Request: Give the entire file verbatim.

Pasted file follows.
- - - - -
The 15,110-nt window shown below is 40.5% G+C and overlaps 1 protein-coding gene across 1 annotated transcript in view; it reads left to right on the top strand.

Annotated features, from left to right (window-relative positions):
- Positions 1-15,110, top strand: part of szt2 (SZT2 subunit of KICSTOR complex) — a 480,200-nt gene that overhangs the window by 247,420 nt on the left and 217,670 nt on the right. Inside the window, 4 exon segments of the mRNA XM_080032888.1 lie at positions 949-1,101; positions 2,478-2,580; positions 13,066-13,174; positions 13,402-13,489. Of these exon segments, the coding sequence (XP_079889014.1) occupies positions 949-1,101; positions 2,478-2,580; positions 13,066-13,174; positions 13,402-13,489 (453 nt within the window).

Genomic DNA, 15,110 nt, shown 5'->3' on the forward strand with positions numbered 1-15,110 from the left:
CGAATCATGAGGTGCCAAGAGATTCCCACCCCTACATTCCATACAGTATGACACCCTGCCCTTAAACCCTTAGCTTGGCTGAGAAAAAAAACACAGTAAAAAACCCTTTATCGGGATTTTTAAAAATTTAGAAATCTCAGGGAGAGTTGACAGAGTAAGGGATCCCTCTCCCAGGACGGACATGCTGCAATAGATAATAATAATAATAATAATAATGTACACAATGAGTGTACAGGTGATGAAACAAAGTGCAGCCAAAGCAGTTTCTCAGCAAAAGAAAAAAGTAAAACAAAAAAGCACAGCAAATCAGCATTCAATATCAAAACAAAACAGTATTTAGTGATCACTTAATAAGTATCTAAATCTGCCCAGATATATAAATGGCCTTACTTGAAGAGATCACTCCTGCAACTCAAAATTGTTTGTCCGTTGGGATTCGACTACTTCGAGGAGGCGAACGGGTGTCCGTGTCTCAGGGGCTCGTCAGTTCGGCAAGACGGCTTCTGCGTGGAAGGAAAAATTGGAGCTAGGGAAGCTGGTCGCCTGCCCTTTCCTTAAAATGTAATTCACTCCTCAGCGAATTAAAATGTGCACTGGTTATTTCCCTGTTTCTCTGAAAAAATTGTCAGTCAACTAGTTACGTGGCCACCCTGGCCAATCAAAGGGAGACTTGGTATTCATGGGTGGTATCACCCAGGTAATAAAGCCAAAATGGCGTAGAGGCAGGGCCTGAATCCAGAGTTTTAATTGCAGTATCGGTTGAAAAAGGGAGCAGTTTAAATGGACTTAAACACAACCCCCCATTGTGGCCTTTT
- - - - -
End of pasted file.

The 15,110-nt window shown below is 40.5% G+C and overlaps 1 protein-coding gene across 1 annotated transcript in view; it reads left to right on the top strand.

Annotated features, from left to right (window-relative positions):
- Positions 1-15,110, top strand: part of szt2 (SZT2 subunit of KICSTOR complex) — a 480,200-nt gene that overhangs the window by 247,420 nt on the left and 217,670 nt on the right. Inside the window, 4 exon segments of the mRNA XM_080032888.1 lie at positions 949-1,101; positions 2,478-2,580; positions 13,066-13,174; positions 13,402-13,489. Of these exon segments, the coding sequence (XP_079889014.1) occupies positions 949-1,101; positions 2,478-2,580; positions 13,066-13,174; positions 13,402-13,489 (453 nt within the window).

Genomic DNA, 15,110 nt, shown 5'->3' on the forward strand with positions numbered 1-15,110 from the left:
CGAATCATGAGGTGCCAAGAGATTCCCACCCCTACATTCCATACAGTATGACACCCTGCCCTTAAACCCTTAGCTTGGCTGAGAAAAAAAACACAGTAAAAAACCCTTTATCGGGATTTTTAAAAATTTAGAAATCTCAGGGAGAGTTGACAGAGTAAGGGATCCCTCTCCCAGGACGGACATGCTGCAATAGATAATAATAATAATAATAATAATGTACACAATGAGTGTACAGGTGATGAAACAAAGTGCAGCCAAAGCAGTTTCTCAGCAAAAGAAAAAAGTAAAACAAAAAAGCACAGCAAATCAGCATTCAATATCAAAACAAAACAGTATTTAGTGATCACTTAATAAGTATCTAAATCTGCCCAGATATATAAATGGCCTTACTTGAAGAGATCACTCCTGCAACTCAAAATTGTTTGTCCGTTGGGATTCGACTACTTCGAGGAGGCGAACGGGTGTCCGTGTCTCAGGGGCTCGTCAGTTCGGCAAGACGGCTTCTGCGTGGAAGGAAAAATTGGAGCTAGGGAAGCTGGTCGCCTGCCCTTTCCTTAAAATGTAATTCACTCCTCAGCGAATTAAAATGTGCACTGGTTATTTCCCTGTTTCTCTGAAAAAATTGTCAGTCAACTAGTTACGTGGCCACCCTGGCCAATCAAAGGGAGACTTGGTATTCATGGGTGGTATCACCCAGGTAATAAAGCCAAAATGGCGTAGAGGCAGGGCCTGAATCCAGAGTTTTAATTGCAGTATCGGTTGAAAAAGGGAGCAGTTTAAATGGACTTAAACACAACCCCCCATTGTGGCCTTTT